Parkers overall rating: 4.2 out of 5 4.2
  • 3.0-litre V6 petrol and diesel
  • Punchy performance, excellent refinement
  • Relaxed, rather than exciting, delivery

When it comes to engine range, Touareg buyers have a simple choice. There are two two diesels – a 231 and 286hp version of the same 3.0-litre V6 diesel TDI – and a 340hp 3.0-litre V6 petrol, badged the TSI.

Diesel engines

The 3.0-litre TDI diesel V6 under the bonnet of the Touareg was new when the model was launched, and has a wide range of abilities. The entry-level 231hp diesel develops 500Nm of torque for a 0-62mph time of 7.5 seconds and a 135mph top speed. It's a refined power unit, that's muted at idle and near silent at speed. On the road, its relaxed demeanor and effortless performance makes light work of the steepest incline or heaviest load.

As you'd expect, it has ample pulling power from low revs, which is useful as when it's driven in Eco mode, the transmission changes up into the highest possible gear at the earliest opportunity. Motorway cruising is effortless, and although it never feels fast, it does build speed and momentum impressively.

The higher-powered 286hp diesel shares the 231hp version's excellent refinement, but adds more urgency. It delivers bags of performance with a 0-62mph time of 6.1 seconds and a maximum speed of 146mph. That's an impressive set of numbers – and although it doesn't feel that quick when you drive it for the first time, you soon learn to use Sport mode for a little more excitement.

Volkswagen Touareg (2020) front view

Petrol engine

The powerful 3.0-litre V6 TSI brings more pace to the Touareg range – 0-62mph takes 5.9 seconds, making this the fastest car in the line-up. That said, 450Nm of torque means you have to work a little harder when the Touareg is up and moving, as it lacks the diesel's in-gear punch.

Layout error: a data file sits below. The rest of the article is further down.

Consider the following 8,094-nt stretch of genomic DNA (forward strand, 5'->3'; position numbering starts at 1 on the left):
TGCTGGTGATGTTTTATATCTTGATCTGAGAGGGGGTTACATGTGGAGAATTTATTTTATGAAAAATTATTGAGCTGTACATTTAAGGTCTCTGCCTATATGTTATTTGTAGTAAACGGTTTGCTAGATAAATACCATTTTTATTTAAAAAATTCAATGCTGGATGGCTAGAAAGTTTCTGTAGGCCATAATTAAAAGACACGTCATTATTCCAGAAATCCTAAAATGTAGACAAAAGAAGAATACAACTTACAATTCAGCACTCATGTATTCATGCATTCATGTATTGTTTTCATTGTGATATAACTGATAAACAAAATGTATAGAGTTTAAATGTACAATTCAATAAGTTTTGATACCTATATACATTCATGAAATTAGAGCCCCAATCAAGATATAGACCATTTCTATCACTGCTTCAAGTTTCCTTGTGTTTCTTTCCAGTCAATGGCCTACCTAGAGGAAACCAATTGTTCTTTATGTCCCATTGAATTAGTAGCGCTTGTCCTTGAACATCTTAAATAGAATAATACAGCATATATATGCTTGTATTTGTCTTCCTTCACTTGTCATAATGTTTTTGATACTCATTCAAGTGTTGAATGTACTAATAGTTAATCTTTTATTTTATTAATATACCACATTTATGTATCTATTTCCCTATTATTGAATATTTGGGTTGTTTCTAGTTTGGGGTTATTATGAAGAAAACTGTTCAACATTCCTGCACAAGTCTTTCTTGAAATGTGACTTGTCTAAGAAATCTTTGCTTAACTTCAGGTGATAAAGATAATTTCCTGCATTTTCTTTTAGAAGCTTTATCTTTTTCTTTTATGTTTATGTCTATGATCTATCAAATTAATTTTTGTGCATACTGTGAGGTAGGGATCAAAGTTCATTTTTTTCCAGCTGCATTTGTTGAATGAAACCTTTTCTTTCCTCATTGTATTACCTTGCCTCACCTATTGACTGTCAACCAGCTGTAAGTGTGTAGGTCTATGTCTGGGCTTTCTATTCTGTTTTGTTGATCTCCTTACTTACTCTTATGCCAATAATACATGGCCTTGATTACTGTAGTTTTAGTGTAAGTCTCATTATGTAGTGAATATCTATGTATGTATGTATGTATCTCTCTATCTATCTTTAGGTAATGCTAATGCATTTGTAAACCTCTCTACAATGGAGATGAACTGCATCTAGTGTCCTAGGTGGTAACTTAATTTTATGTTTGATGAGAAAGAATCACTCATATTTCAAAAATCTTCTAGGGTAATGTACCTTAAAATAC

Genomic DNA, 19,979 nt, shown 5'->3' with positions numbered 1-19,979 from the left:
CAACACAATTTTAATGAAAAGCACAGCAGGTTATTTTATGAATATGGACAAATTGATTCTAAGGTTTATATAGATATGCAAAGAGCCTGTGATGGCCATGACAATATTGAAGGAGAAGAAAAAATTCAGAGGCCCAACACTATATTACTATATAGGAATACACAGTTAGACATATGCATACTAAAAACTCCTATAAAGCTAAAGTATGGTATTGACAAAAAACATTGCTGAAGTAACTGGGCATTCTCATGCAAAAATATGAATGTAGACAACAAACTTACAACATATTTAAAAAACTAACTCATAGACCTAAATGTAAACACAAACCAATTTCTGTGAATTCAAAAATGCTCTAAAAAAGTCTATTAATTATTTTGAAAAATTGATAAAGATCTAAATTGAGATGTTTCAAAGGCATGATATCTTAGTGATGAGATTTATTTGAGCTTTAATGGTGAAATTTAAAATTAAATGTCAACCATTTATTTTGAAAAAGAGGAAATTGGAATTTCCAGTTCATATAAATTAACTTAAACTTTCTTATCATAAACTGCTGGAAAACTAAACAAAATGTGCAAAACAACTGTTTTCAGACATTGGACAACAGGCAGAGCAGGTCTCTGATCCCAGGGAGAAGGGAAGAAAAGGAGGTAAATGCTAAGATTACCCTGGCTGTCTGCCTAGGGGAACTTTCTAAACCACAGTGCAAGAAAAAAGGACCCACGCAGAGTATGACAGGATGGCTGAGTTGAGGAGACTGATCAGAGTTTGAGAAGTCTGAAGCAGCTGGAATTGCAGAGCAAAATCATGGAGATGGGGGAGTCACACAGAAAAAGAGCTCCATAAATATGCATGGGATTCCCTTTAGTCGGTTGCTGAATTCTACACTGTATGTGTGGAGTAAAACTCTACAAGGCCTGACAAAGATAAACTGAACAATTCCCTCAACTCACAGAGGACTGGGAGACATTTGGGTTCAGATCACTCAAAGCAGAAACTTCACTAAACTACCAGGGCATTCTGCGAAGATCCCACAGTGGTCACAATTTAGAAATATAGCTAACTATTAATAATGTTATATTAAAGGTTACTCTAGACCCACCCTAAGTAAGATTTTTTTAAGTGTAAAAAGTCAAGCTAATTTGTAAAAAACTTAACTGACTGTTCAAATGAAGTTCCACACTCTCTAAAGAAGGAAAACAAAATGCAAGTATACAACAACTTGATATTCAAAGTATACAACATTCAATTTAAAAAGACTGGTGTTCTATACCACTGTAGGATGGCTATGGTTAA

Still, if you don't do the miles to justify diesel costs then the petrol Touareg is, in many ways, the most satisfying. It's much quieter at tickover and feels super smooth in its power delivery, with a more evocative engine note when you really stretch it.

There's an additional penalty in terms of running costs as you'd imagine, and having to work the engine and gearbox harder than you would in either diesel means it's easy to see those MPG figures tumble.


  • This is a two-tonne car, and you won't forget it
  • Body roll is nicely contained
  • It's hard to place on narrow roads

Once familiar with the Touareg, you can play with the various drive modes – Eco, Comfort, Sport, Normal and Off-Road.

Rear-wheel steering points the back wheels in the opposite direction to the fronts at low speed to help manoeuvring and parking, and in the same direction at high speed to aid stability. This system really comes into its own in town, giving this full-size SUV a turning circle similar in size to a Golf, while on the motorway, it makes quick lane changes feel safer.

But on A- and B-roads, it feels like the large car it is, and you don't get the sense of agility that you'd hope for (and do get in a Range Rover Sport or BMW X5). The handling and steering are both excellent, but there's a heaviness and feeling of unweildiness that you can never escape from – so, it always feels like you're piloting a two-tonne-plus vehicle.

Volkswagen Touareg side profile driving shot